What is worse than the actual event of death is the awareness of the degree of loss that comes with it. Simply announcing that someone has had “a peaceful death” does nothing to dampen the pain of it. When the death is a violent one, the deprivation—the sense of having been able to do nothing to have stopped the pain—burrows down into the center of the soul dark and endless.
Violent death, natural or not, haunts us at night and plagues us during the day. It stops time at the moment before the loss. It suspends us in an orbit of pain. Now what? What can possibly fix the lives that are left to mourn the dead who die out of time and at the hands of the uncaring, the indifferent, the institutionalized lackeys of the system?
Entire lives of multiple people can become disoriented by the loss of a loved one. Death is about far more than simply the life of the deceased. It marks in every life the moment after which nothing else is ever quite the same.
The question now becomes how it is possible to go on. How is it possible to compensate for, let alone replace, what has been lost? What is now denied the lives of those whose own life depended on the deceased in ways far beyond the economic, far beyond the mere matter of getting through the day, is not only irreplaceable, it is paralyzing. It is enough to stop the natural flow of life completely.
And then, too, what about the person whose life has been cut off, like black twine in dark night? What about the dead dream that can never now be completed? What happens to those who dreamed it together or trusted in its coming, whatever it was? These are empty times for everyone. These are times that crush spirits and stop hearts, abort plans and blur visions deeply. Life hollows out, one way or another, for everyone concerned. These are times that stretch faith in life to the break point. These moments suspend time for everyone.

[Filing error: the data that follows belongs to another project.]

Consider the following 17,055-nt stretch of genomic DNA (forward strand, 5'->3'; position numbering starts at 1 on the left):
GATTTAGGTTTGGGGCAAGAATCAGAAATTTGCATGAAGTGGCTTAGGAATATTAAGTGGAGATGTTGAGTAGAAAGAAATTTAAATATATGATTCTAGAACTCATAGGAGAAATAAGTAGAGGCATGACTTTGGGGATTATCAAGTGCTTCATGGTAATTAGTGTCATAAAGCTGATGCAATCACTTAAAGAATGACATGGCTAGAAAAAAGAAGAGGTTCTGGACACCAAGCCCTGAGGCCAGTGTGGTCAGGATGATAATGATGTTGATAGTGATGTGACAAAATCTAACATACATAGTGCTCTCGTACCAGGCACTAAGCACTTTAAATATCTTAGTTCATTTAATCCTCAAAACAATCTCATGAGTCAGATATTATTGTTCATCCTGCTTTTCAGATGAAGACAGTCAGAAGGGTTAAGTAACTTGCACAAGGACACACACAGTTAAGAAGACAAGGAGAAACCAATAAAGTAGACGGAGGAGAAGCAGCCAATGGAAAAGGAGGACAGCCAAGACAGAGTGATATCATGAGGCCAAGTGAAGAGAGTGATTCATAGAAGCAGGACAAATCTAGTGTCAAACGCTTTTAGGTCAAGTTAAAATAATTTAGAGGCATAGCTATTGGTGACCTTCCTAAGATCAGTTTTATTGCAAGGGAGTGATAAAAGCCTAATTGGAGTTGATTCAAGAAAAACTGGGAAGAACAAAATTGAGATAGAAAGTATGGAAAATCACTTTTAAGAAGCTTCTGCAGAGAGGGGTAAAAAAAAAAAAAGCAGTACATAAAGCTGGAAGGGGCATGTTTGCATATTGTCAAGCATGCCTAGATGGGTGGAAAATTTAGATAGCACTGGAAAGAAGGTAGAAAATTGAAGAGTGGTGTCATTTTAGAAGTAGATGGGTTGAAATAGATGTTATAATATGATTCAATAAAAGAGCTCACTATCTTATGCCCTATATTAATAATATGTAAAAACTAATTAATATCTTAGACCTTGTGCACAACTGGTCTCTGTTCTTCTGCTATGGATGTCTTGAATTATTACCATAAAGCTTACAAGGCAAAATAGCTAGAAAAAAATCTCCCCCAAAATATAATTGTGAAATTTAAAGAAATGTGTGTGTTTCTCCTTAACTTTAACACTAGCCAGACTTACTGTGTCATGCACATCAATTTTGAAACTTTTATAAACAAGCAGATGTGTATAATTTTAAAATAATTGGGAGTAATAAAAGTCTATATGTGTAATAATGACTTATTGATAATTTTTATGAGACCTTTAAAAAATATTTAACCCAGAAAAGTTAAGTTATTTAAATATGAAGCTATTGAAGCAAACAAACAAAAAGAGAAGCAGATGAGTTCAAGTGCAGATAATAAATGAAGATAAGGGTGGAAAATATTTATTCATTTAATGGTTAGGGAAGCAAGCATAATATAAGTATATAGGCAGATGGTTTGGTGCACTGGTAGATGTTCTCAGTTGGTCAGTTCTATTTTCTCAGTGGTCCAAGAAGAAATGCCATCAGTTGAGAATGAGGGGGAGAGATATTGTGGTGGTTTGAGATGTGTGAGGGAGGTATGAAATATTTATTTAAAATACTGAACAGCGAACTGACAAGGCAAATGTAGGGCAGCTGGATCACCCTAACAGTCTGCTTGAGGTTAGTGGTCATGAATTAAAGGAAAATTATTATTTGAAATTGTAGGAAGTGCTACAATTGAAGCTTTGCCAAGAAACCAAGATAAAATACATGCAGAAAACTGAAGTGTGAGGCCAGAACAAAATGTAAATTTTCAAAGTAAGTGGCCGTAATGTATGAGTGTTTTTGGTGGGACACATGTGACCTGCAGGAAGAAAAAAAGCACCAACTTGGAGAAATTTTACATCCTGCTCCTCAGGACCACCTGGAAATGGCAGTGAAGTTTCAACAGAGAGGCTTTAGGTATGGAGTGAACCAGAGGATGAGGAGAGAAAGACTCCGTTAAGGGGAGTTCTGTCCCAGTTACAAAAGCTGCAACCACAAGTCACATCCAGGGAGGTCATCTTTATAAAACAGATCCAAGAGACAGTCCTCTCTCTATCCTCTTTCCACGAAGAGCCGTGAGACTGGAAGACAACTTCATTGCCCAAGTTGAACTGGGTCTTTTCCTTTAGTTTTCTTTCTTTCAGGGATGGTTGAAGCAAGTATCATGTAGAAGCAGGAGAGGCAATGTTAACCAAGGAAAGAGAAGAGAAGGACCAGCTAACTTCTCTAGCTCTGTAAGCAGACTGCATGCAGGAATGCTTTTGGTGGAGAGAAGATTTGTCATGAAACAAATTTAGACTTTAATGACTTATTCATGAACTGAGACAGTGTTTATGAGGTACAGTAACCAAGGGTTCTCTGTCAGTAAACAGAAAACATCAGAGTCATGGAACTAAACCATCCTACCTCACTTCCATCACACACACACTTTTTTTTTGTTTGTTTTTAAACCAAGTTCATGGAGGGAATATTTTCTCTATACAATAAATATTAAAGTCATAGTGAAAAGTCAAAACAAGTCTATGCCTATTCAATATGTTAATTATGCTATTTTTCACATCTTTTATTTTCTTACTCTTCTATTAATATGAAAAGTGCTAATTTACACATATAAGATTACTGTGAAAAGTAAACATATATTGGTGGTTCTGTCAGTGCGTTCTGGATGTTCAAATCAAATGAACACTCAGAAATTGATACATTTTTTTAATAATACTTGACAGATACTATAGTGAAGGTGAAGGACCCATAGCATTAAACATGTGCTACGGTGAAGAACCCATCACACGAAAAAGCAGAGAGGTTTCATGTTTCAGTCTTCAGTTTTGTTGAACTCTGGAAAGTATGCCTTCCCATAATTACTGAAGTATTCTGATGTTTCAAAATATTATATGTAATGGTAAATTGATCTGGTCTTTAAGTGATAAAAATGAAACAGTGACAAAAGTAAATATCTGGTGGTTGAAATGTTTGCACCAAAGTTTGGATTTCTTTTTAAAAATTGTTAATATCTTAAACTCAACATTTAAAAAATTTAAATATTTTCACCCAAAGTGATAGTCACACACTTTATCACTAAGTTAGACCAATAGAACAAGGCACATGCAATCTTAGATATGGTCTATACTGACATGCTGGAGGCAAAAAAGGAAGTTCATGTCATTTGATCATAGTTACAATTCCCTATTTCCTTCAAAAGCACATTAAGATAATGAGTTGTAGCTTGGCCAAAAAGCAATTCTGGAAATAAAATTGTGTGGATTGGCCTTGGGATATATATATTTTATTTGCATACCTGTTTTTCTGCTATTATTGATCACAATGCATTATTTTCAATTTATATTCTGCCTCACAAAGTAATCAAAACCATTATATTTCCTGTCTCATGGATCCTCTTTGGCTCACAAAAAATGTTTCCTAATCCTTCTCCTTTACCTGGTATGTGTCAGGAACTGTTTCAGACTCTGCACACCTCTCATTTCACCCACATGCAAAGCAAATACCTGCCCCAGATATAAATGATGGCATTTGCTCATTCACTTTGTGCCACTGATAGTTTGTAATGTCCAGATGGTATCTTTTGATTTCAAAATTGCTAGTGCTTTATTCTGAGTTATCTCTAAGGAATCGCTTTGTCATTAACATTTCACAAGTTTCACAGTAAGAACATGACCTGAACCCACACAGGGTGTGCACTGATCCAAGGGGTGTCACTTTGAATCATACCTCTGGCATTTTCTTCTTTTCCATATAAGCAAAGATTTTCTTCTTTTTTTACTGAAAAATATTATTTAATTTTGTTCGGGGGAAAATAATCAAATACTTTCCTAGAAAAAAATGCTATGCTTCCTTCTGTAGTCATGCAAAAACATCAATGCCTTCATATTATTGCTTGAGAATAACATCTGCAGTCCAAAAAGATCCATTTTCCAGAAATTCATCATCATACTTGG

The call to us at a time when great pieces of the future crumble in life is not so much to faith as it is to hope. Depression is the seedbed of hopelessness, the loss of surety that life must still somehow be full of good, however impossible it is to remember it, to see it, to trust it at this moment. Hope does not tell us that soon life will be the same again as it was before the loss. No, hope tells us that life will go on, differently, yes, but go on nevertheless. Hope tells us that the pieces are there for us to put together, if only we will give ourselves to the doing of it.
When Jesus dies on the cross, something entirely different rises. And that something is the call to us to make the best in life live again.
—from The Way of the Cross: The Path to New Life (Orbis) by Joan Chittister